I'm a beginning unicyclist and have a question.

:thinking: I can ride a unicycle if I get up against a wall and start but I can’t get on it without the wall. I seem to fall to one side or the other. I would really apreciate it if you could give me a tip on getting started or how you would get on when you were a beginer. Thank You

The way I lurnt was to mount using my car as suport then ride along it, i quickly ran out of car so i just had to lean forward and pedel like crazy, don’t worry you will fall off…lots! But after about 10 hours you will be sweet, trust me the practice will pay off, definatly!

Re: I’m a beginning unicyclist and have a question.

controlledfall <controlledfall.r1jgn@timelimit.unicyclist.com> wrote:
> :thinking: I can ride a unicycle if I get up against a wall and start
> but I can’t get on it without the wall. I seem to fall to one side or
> the other. I would really apreciate it if you could give me a tip on
> getting started or how you would get on when you were a beginer. Thank
> You

OK, start with your uni in front of you with the cranks horizontal and
the pedal for your favourite foot at the back. Put your foot on the
back pedal and lean forwards onto the seat so that the pedal is pressing
up on your foot. Now, do a little jump with the foot that is on the
ground, so you go forwards onto the seat, over the centre of the wheel
and into the riding position. While that is happening, get your
foot on the front pedal and start riding.

Try not to put any weight on the back pedal, or the uni will roll
backwards. This is the trickiest bit, you may want to start with a
brick behind the wheel to stop this happening. Once you have the
mechanics of the mount sussed, get rid of the brick, or use
progressively smaller ones. Leaning into the uni is the important, as
this is what counteracts the tendancy of the yike to roll backwards.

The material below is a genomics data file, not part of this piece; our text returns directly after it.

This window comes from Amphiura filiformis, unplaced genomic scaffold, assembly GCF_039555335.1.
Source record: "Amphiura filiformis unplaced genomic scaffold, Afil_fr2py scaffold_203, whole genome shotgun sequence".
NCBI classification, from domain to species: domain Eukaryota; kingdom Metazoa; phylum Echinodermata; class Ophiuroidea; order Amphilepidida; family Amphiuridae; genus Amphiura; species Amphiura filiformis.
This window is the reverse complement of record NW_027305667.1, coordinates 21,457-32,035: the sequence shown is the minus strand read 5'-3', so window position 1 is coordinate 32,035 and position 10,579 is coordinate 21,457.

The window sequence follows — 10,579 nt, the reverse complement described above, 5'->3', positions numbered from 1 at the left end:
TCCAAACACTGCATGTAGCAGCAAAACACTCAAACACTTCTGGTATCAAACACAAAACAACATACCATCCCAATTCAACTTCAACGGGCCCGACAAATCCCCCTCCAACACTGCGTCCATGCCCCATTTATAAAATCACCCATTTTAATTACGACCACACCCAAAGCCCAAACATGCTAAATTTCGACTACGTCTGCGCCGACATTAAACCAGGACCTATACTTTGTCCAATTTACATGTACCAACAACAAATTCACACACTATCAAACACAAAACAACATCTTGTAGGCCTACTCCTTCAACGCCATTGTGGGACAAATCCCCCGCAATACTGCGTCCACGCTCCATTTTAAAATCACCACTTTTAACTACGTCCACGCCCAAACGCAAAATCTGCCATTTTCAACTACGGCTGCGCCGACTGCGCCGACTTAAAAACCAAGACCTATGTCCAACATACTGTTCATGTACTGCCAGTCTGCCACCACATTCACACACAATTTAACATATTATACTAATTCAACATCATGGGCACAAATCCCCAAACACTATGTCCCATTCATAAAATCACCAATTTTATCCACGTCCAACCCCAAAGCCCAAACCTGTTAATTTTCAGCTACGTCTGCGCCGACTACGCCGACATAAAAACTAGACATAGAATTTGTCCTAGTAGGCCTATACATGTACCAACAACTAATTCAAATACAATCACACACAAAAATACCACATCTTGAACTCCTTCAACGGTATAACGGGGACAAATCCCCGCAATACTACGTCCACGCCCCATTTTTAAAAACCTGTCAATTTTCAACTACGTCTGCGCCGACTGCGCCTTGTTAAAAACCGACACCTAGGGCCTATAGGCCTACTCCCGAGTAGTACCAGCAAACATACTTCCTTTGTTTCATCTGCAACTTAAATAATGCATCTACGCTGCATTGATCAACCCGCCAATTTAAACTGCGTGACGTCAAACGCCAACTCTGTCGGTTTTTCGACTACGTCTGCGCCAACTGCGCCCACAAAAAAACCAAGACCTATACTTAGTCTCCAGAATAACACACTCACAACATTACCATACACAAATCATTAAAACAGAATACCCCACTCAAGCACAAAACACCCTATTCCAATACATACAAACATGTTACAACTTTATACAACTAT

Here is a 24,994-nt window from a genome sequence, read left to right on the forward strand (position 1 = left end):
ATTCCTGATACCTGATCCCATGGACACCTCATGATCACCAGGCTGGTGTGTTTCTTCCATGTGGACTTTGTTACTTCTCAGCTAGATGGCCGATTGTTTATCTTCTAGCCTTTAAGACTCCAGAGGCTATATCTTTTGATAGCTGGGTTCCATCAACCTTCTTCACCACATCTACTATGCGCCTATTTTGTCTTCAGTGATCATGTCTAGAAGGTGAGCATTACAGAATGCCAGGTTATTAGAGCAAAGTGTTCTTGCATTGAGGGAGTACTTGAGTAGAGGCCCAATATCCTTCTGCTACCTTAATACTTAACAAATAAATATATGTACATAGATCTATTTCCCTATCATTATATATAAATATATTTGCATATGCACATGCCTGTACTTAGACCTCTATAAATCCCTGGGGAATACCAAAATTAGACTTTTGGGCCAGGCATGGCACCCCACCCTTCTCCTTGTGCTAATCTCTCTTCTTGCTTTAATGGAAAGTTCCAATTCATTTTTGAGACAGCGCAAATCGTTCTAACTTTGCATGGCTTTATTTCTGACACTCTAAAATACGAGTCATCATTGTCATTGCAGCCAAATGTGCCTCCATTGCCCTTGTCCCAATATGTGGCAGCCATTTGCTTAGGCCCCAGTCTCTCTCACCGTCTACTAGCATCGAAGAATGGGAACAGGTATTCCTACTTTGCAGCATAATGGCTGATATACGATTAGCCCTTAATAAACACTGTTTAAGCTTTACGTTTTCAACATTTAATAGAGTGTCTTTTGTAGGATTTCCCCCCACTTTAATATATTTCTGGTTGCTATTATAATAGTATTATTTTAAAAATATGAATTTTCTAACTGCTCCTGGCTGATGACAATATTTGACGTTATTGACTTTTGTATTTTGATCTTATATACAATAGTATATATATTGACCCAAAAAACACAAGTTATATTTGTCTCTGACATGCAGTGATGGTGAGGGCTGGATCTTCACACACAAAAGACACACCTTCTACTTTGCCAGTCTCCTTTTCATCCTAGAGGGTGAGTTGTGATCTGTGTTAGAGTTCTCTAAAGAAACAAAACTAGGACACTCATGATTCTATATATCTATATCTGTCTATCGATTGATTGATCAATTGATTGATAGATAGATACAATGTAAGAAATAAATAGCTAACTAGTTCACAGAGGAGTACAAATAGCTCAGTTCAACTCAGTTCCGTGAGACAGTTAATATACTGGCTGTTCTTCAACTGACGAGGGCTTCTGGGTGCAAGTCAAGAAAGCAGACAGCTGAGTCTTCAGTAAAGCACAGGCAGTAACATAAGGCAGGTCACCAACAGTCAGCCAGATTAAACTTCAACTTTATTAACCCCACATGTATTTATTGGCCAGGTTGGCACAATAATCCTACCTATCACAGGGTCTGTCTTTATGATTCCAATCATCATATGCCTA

You need to jump with
sufficient enthusiasm to get youself into the leaning forward position.
If you fall off any way except forwards you are jumping enough.

Good luck! Freemounting is tricky at first, I think it took me almost
as long to get right as learning did to start with.

Nick Grey
To e-mail me, add 0307 after my name in my e-mail address.

Re: I’m a beginning unicyclist and have a question.

I still count myself a beginner. I remember pushing myself at the beginning
to learn. I pushed myself again and again – and again. And then again. I
kept using the bed of my truck to get up, and then I could go … but only
so far, and then I always had to walk my uni back to the truck to start
again. I knew I wanted to go farther, and I didn’t want the annoyance of
having to walk the uni back.

I told myself one day, “Okay, you’re going to freemount. And if you don’t,
you’re won’t be riding today.” So for two hours, I tried and tried – and
tried. And then tried.

Every 20th time, or so, I actually freemounted. But there’s no magic
solution: just keep at it. I think it took me two or three weeks.

People here in the newsgroup kept saying, “keep at it,” and truly, that’s
what it takes. I forced myself to freemount – well, to try
freemounting – with both legs, alternating with each attempt. After a
while, it just comes.

stiller ( at ) quip ( dot ) net

Re: Re: I’m a beginning unicyclist and have a question.

i used a similar approach to learn how to freemount my giraffe
u have to be a bit ‘firm’ with yourself
the discipline is worth it

nick described the ‘static’ mount
i started freemounting using the ‘roll-back’ mount
i’m quite glad i started with the ‘roll-back’ as i believe it gave me a headstart towards learning idling

for the ‘roll-back’, start with your favourite-foot pedal back and pointing about 45 degrees down towards the ground